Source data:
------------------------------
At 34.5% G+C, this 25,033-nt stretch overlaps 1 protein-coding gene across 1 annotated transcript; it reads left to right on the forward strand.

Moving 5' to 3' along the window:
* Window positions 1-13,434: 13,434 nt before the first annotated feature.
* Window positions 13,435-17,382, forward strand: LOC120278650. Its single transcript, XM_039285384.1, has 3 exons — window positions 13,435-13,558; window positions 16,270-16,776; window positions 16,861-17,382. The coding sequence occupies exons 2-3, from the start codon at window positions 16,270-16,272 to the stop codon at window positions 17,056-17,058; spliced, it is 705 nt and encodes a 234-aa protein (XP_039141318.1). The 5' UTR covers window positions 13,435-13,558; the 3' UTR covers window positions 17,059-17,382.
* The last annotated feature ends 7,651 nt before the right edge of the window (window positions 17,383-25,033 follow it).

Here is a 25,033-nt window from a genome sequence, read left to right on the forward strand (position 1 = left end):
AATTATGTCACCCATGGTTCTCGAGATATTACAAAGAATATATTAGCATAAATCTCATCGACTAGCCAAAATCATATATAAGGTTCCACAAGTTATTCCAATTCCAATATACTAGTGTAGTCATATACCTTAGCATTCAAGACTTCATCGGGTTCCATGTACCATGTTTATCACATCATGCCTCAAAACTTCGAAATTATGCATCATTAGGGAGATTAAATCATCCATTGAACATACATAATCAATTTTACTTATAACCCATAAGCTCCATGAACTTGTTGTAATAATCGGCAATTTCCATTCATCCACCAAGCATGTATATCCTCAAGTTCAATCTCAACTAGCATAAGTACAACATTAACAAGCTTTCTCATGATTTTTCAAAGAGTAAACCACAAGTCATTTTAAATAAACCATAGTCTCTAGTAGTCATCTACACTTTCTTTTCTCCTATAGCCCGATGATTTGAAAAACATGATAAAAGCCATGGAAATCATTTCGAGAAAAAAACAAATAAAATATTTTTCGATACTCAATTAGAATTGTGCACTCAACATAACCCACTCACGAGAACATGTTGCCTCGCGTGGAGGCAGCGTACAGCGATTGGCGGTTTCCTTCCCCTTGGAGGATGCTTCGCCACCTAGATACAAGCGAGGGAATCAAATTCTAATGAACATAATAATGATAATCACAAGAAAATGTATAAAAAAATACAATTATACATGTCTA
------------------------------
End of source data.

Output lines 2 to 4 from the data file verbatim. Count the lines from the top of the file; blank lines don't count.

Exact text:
Moving 5' to 3' along the window:
* Window positions 1-13,434: 13,434 nt before the first annotated feature.
* Window positions 13,435-17,382, forward strand: LOC120278650. Its single transcript, XM_039285384.1, has 3 exons — window positions 13,435-13,558; window positions 16,270-16,776; window positions 16,861-17,382. The coding sequence occupies exons 2-3, from the start codon at window positions 16,270-16,272 to the stop codon at window positions 17,056-17,058; spliced, it is 705 nt and encodes a 234-aa protein (XP_039141318.1). The 5' UTR covers window positions 13,435-13,558; the 3' UTR covers window positions 17,059-17,382.